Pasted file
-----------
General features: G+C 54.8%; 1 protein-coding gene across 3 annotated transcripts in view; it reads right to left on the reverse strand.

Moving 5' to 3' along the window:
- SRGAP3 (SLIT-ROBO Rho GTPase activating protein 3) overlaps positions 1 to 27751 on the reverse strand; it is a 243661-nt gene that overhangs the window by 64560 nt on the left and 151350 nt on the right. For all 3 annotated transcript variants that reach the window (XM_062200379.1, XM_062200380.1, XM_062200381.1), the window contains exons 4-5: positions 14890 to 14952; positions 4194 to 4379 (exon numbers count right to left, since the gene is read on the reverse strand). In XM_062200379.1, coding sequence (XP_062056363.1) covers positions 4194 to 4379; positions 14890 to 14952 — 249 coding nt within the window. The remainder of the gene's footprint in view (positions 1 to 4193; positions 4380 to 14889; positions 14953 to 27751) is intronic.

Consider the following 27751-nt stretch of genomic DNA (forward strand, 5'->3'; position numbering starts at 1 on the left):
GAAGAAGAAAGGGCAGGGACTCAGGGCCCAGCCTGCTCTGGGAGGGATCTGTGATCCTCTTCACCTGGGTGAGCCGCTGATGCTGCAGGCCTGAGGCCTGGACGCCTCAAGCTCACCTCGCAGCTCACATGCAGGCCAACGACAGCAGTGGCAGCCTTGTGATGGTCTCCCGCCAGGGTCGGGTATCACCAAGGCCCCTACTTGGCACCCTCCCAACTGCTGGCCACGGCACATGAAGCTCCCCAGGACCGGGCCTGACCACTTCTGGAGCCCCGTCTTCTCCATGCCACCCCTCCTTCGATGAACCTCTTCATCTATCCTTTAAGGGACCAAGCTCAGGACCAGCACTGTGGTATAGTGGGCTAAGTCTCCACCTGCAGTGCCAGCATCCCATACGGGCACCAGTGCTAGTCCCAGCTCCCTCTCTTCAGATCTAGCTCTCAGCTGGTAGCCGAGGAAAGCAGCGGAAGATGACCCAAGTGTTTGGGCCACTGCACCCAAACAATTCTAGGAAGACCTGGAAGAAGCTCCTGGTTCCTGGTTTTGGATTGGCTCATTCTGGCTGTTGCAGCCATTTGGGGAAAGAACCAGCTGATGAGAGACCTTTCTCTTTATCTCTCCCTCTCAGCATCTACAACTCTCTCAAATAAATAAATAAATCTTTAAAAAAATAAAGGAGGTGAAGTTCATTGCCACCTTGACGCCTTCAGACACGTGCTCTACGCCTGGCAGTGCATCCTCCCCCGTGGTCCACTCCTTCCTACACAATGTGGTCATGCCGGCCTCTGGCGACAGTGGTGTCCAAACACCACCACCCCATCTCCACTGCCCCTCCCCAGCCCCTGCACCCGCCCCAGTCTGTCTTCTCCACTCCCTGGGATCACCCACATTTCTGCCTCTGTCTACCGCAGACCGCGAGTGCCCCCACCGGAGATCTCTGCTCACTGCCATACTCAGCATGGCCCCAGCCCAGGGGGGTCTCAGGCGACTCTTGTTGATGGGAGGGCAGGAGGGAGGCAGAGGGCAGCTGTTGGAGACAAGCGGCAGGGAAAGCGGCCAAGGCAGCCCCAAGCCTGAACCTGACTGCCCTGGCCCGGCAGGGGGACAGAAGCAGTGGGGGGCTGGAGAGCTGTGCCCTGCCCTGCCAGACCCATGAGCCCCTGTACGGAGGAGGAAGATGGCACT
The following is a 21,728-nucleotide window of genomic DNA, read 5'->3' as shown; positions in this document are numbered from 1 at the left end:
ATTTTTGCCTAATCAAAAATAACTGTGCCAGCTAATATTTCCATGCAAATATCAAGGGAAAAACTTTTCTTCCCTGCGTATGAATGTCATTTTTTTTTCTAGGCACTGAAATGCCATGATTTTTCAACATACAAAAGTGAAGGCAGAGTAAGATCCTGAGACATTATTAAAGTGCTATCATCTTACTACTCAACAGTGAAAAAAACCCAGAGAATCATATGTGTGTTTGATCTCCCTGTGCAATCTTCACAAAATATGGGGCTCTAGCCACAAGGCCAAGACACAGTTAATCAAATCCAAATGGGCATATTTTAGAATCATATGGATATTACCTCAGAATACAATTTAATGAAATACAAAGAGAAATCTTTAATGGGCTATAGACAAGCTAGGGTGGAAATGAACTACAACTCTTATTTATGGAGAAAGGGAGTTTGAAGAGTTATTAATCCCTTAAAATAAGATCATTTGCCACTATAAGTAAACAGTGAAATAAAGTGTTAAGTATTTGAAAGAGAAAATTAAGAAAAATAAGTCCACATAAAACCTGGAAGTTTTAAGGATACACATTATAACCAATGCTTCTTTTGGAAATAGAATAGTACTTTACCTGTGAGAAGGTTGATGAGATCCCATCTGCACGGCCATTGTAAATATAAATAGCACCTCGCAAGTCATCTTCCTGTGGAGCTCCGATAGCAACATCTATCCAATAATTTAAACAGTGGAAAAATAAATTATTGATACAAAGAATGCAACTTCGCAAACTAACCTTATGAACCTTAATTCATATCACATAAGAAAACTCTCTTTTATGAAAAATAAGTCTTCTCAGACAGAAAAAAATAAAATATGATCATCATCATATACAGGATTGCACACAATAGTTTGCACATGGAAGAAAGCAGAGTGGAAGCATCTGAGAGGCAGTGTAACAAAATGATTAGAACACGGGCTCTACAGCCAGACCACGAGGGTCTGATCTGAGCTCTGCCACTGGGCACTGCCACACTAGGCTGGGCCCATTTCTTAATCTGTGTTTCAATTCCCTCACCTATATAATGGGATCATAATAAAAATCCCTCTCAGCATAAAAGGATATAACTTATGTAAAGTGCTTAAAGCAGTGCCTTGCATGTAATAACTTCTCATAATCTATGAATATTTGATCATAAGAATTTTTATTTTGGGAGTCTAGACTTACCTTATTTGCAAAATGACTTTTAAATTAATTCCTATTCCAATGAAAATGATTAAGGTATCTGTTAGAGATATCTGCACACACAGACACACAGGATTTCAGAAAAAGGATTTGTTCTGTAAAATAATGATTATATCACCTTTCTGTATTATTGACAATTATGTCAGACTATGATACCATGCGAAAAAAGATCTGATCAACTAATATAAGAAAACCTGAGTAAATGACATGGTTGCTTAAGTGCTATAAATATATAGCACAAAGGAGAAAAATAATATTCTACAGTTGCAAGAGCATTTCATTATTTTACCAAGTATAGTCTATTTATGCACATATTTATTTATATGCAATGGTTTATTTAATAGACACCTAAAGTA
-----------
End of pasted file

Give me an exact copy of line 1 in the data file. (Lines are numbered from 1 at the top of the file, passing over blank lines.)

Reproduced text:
General features: G+C 54.8%; 1 protein-coding gene across 3 annotated transcripts in view; it reads right to left on the reverse strand.